August 2018 Box Office Recap
By Steven Slater
September 6, 2018
The sun begins to set a little sooner each evening, a slight chill pervades the air. Screaming children at the pool are suddenly a faint memory, and the first few leaves turn shades of yellow and red. Such is the end of the summer movie season, a time when big time box office executives fret about dumping their wasteful properties, and how to turn yet another quarterly profit. If movie studios could have their way, I don’t think kids would ever go back to school! And yet, do small humans still have the attention span for a ninety minute film anymore?
August continues a trend of 2018 being better than 2017, with this month’s top twenty films bringing in $784 million, way ahead of last year’s $600 million. August is a fickle month, where big marquee titles from earlier in the summer tend to stay in theaters and draw in extra business. But ever since Guardians of the Galaxy showed up, some Augusts have been outsized. This year, while there are no huge titles, there have been some decent middle-tier releases, as well as good holdovers from July.
1) Mission: Impossible - Fallout
Monthly Total: $121.4 M
Total Box Office: $198.9 M (as of August 31st)
The biggest earner for this month was, perhaps, the biggest opener of July (it is closing in on Ant-Man and the Wasp as we speak). The sixth installment in this twenty-year-plus franchise is going strong, with good holds that will lead to it being the largest grossing of the bunch, not counting for inflation. The bigger story, however, may be that this film opened almost twice as large in China as the previous entry, and could easily earn more in that country alone compared to North America. This will allow it to surpass the record $694 million the fourth entry, Ghost Protocol, earned worldwide. All in all, the numbers say that this is a healthy franchise that is growing slowly. The question is simply how long Tom Cruise can stand performing his own stunts.
2) The Meg
Opening Weekend: $45.4 M
Monthly Total: $112.3 M
The Meg, a movie that details the inner workings of Meg Ryan’s movie star persona, used the magic formula, well hidden by sages throughout the ages, of MONSTER EAT PEOPLE = MONEY. Now, this monster may well be a type of shark that went extinct a few million years ago, but still, when I heard Jason Statham state the name of this mythic beast in the trailer, my mind immediately thought “Wait, is that the monster from Godzilla?” Turns out my mental trivia bank is not far off, as there was a monster known as Megalon, whereas this mega-shark is Megaladon. So instead of a surprise Godzilla film starring Jason Statham, this is instead a throwback cheeseball thriller, where apparently sharks and tornadoes do not mix (another well hidden magic formula). Seriously, the offspring of Jaws are getting weird, and I wonder if Spielberg or Peter Benchley get any royalties from these things.
Also, movies follow nothing if not trends; China looks to be big for The Meg, which seems to have been planned seeing as the film is partly set around the South China Sea. The worldwide total is approaching half a billion, which seems halfway ridiculous when you look at this movie from afar. Plus, it is now the second highest grossing shark movie. Guess what number one is.
3) Crazy Rich Asians
Opening Weekend: $26.5 M
Monthly Total: $94.6 M
Though Crazy Rich Asians is only the third largest film of August, it will inevitably be the biggest story to come from this past month. Part of that is due to it being, as widely reported, the first all-Asian movie to come from a big Hollywood Studio since The Joy Luck Club back in 1993. I must admit to being skeptical of that claim, but then again I see cinema from all over the world. An average person from middle America has not seen a mainstream film with talents from Asia in front and behind the camera since 1993. Another big part of the story is the fact that the weekend holds have been phenomenal, especially considering that up until Labor Day, there was nothing special about any of the weekends. The weekend drops have averaged less than 10%, the biggest single day gross was it’s eleventh day in theaters, and on the Sunday before Labor Day it earned more than on the Friday of its opening weekend two weeks prior. That means it is not only a huge success, but will ultimately be the biggest film of the month. The Meg had a budget somewhere in the neighborhood of $150 million, whereas this film had a budget of $30 million. The heads of studio executives truly have no idea how to properly forecast box office these days (although both titles are from Warner Bros. and both will earn their money back).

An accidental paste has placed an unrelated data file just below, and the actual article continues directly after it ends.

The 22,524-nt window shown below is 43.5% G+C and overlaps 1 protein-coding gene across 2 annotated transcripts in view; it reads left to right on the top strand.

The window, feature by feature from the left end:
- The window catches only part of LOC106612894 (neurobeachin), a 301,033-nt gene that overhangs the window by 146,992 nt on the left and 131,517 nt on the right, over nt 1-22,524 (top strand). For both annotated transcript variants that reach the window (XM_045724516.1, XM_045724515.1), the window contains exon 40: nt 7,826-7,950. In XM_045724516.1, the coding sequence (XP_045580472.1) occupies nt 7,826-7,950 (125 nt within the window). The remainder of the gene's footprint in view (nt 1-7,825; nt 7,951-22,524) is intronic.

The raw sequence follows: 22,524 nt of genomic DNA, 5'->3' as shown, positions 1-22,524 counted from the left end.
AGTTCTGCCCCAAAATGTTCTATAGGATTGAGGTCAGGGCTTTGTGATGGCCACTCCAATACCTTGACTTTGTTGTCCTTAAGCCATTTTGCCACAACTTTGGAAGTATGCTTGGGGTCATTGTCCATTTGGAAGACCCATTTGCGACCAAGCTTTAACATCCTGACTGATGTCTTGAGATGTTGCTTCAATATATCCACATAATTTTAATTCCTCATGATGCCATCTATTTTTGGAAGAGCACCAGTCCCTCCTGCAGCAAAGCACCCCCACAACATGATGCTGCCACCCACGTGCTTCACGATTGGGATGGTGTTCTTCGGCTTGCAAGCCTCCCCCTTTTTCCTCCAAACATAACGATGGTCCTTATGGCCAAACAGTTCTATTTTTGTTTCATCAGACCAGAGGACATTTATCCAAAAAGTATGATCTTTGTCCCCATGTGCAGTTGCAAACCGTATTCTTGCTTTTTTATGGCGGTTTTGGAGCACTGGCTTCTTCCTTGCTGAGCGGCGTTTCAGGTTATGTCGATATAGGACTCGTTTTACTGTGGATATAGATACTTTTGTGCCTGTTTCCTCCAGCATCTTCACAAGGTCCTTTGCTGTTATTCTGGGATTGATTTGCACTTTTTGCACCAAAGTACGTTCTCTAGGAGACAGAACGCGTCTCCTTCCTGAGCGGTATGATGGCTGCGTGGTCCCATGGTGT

Also, you know, it had good reviews, and was apparently a good film. Not important, of course, just something I thought you would want to know. Who knew non-white people could make good movies! Wake up, sheeple!
4) Christopher Robin
Opening Weekend: $24.6 M
Monthly Total: $81.7 M
Number four is a Christopher Robin movie, which happens to be the second in recent memory. Why do they always do that? With the financial backing of Disney, however, this is a much bigger success, albeit still a moderate one. Ewan McGregor stars as the older version of the kid from the hundred-acre wood, finding his old fuzzy buddies in later years to rekindle some nostalgic feelings. Unfortunately, it does not appear this is the live action Winnie-the-Pooh movie everyone was waiting for, though neither was it like other live-action horror shows we have seen recently. I mean, if I was an adult and saw real-life Winnie-the-Pooh coming at me, I’d be high as a kite, man. Instead this was something that will likely be forgotten soon enough, oh bother. In the sleepy month of August and beyond that still means it could ultimately make enough to cross the century mark, which would give it a decent multiplier just above 4.0. Ewan must be bummed that there does not appear to be an Obi Wan movie on the horizon.